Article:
Northern Prairie Wildlife Research Center
Northern Shoveler.—Shovelers reached highest densities mostly in the prairie and parkland strata of the southern prairie provinces and central North Dakota (Fig. 9A). Average densities tended to decline away from the primary breeding area.
Figure 9. (A) Average species density by stratum, 1955-81; (B) correlation between species density and local pond counts, 1955-81; and (C) correlation between species density and total pond counts, 1955-81.
Densities of this species varied markedly in response to local pond numbers (Table 3). Correlations were greatest where shovelers were common, except in strata along the northeastern edge of the primary area where shovelers were common but did not correlate highly with ponds (Fig. 9B).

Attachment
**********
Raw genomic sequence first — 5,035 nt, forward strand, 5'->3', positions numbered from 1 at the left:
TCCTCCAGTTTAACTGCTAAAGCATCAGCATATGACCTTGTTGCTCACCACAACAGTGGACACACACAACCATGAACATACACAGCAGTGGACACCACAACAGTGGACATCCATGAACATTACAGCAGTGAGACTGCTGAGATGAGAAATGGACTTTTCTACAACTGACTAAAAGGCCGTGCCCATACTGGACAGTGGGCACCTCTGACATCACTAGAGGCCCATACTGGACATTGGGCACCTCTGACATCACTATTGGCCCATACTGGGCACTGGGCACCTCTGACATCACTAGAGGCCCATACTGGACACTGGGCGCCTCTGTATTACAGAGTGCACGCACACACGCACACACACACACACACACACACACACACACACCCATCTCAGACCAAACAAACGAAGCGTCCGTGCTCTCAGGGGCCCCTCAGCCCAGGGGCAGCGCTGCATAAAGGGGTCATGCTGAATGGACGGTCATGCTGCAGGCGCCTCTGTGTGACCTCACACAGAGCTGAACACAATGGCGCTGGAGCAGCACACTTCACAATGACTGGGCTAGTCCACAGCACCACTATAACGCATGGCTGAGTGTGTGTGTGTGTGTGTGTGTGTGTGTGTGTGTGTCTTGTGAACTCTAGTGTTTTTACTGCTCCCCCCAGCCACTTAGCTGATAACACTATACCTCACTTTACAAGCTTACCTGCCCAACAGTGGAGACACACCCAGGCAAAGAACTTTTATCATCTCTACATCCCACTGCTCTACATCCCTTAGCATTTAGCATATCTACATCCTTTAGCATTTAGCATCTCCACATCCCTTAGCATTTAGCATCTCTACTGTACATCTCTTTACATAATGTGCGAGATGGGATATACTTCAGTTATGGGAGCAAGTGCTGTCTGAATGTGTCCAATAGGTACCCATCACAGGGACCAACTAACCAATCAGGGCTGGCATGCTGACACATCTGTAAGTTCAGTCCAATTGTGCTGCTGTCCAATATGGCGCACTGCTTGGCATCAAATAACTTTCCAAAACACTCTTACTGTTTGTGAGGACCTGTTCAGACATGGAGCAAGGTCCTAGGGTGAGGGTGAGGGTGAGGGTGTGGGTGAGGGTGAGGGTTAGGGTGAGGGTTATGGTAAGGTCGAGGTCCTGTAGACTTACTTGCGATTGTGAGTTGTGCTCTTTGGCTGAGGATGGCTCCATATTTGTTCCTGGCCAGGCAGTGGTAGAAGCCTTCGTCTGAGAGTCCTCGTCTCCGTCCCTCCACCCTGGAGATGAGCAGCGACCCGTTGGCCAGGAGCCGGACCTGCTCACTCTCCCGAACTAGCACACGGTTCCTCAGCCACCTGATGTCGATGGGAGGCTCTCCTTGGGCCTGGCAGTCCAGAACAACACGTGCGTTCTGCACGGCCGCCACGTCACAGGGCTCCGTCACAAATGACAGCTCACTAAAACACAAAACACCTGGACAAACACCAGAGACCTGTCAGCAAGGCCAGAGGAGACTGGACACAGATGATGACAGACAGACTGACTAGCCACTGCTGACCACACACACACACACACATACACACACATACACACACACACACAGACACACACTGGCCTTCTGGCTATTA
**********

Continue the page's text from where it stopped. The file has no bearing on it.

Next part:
There was a clear distinction between the southern part of the shoveler's range, where it tended to correlate positively with total ponds, and the northern portion, where the reverse held (Fig.9C). Drought displaced birds seem to settle northwest, north, and northeast of the primary area.
Although shovelers home at a fairly high rate (Table 4), they respond positively to pond conditions, particularly in the southern and western part of the surveyed area. The pattern of correlations is consistent with the idea that there are 2 pathways into the breeding range, one from the south, the other from the west. Birds arriving from either direction may settle in the southern or western strata, if ponds there are adequate; otherwise, they move on to the northwest, north, or northeast.